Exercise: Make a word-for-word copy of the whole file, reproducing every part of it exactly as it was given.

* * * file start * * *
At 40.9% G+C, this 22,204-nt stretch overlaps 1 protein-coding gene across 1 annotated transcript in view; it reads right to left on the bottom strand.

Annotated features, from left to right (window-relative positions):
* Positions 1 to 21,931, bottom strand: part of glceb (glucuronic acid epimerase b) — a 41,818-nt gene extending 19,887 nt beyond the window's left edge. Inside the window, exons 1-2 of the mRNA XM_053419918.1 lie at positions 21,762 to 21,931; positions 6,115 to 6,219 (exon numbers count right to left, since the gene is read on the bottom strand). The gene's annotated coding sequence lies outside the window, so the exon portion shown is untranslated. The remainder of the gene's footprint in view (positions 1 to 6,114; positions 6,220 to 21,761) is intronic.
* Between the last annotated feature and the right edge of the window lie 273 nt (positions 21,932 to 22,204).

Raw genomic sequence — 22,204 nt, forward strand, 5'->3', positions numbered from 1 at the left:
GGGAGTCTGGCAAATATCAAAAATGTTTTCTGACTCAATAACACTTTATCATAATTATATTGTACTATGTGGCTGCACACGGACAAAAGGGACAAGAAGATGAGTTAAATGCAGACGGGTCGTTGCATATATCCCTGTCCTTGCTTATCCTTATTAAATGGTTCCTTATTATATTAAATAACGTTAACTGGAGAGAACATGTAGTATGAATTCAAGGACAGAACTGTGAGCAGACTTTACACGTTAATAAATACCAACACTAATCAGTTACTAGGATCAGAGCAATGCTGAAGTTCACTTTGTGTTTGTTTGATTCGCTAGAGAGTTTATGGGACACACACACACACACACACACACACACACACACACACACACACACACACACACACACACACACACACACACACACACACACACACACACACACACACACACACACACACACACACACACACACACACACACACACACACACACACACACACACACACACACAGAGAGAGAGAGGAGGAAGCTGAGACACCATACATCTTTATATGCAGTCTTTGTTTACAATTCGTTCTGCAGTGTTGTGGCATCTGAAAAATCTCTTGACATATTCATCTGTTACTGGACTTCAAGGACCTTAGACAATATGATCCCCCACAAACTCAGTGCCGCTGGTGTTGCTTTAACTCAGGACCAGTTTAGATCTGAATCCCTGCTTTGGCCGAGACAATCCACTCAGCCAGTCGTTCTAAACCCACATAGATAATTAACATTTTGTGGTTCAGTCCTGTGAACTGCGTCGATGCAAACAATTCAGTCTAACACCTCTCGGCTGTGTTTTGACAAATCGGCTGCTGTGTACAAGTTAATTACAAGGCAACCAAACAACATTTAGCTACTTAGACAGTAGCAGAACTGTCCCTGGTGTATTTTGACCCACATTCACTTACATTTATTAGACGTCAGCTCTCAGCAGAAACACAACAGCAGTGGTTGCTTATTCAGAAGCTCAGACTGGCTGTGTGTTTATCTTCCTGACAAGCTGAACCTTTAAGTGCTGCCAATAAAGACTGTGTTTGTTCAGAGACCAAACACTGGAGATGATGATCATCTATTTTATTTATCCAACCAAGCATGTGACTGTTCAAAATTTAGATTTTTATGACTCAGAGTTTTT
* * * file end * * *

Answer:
At 40.9% G+C, this 22,204-nt stretch overlaps 1 protein-coding gene across 1 annotated transcript in view; it reads right to left on the bottom strand.

Annotated features, from left to right (window-relative positions):
* Positions 1 to 21,931, bottom strand: part of glceb (glucuronic acid epimerase b) — a 41,818-nt gene extending 19,887 nt beyond the window's left edge. Inside the window, exons 1-2 of the mRNA XM_053419918.1 lie at positions 21,762 to 21,931; positions 6,115 to 6,219 (exon numbers count right to left, since the gene is read on the bottom strand). The gene's annotated coding sequence lies outside the window, so the exon portion shown is untranslated. The remainder of the gene's footprint in view (positions 1 to 6,114; positions 6,220 to 21,761) is intronic.
* Between the last annotated feature and the right edge of the window lie 273 nt (positions 21,932 to 22,204).

Raw genomic sequence — 22,204 nt, forward strand, 5'->3', positions numbered from 1 at the left:
GGGAGTCTGGCAAATATCAAAAATGTTTTCTGACTCAATAACACTTTATCATAATTATATTGTACTATGTGGCTGCACACGGACAAAAGGGACAAGAAGATGAGTTAAATGCAGACGGGTCGTTGCATATATCCCTGTCCTTGCTTATCCTTATTAAATGGTTCCTTATTATATTAAATAACGTTAACTGGAGAGAACATGTAGTATGAATTCAAGGACAGAACTGTGAGCAGACTTTACACGTTAATAAATACCAACACTAATCAGTTACTAGGATCAGAGCAATGCTGAAGTTCACTTTGTGTTTGTTTGATTCGCTAGAGAGTTTATGGGACACACACACACACACACACACACACACACACACACACACACACACACACACACACACACACACACACACACACACACACACACACACACACACACACACACACACACACACACACACACACACACACACACACACACACACACACACACACACACACACACAGAGAGAGAGAGGAGGAAGCTGAGACACCATACATCTTTATATGCAGTCTTTGTTTACAATTCGTTCTGCAGTGTTGTGGCATCTGAAAAATCTCTTGACATATTCATCTGTTACTGGACTTCAAGGACCTTAGACAATATGATCCCCCACAAACTCAGTGCCGCTGGTGTTGCTTTAACTCAGGACCAGTTTAGATCTGAATCCCTGCTTTGGCCGAGACAATCCACTCAGCCAGTCGTTCTAAACCCACATAGATAATTAACATTTTGTGGTTCAGTCCTGTGAACTGCGTCGATGCAAACAATTCAGTCTAACACCTCTCGGCTGTGTTTTGACAAATCGGCTGCTGTGTACAAGTTAATTACAAGGCAACCAAACAACATTTAGCTACTTAGACAGTAGCAGAACTGTCCCTGGTGTATTTTGACCCACATTCACTTACATTTATTAGACGTCAGCTCTCAGCAGAAACACAACAGCAGTGGTTGCTTATTCAGAAGCTCAGACTGGCTGTGTGTTTATCTTCCTGACAAGCTGAACCTTTAAGTGCTGCCAATAAAGACTGTGTTTGTTCAGAGACCAAACACTGGAGATGATGATCATCTATTTTATTTATCCAACCAAGCATGTGACTGTTCAAAATTTAGATTTTTATGACTCAGAGTTTTT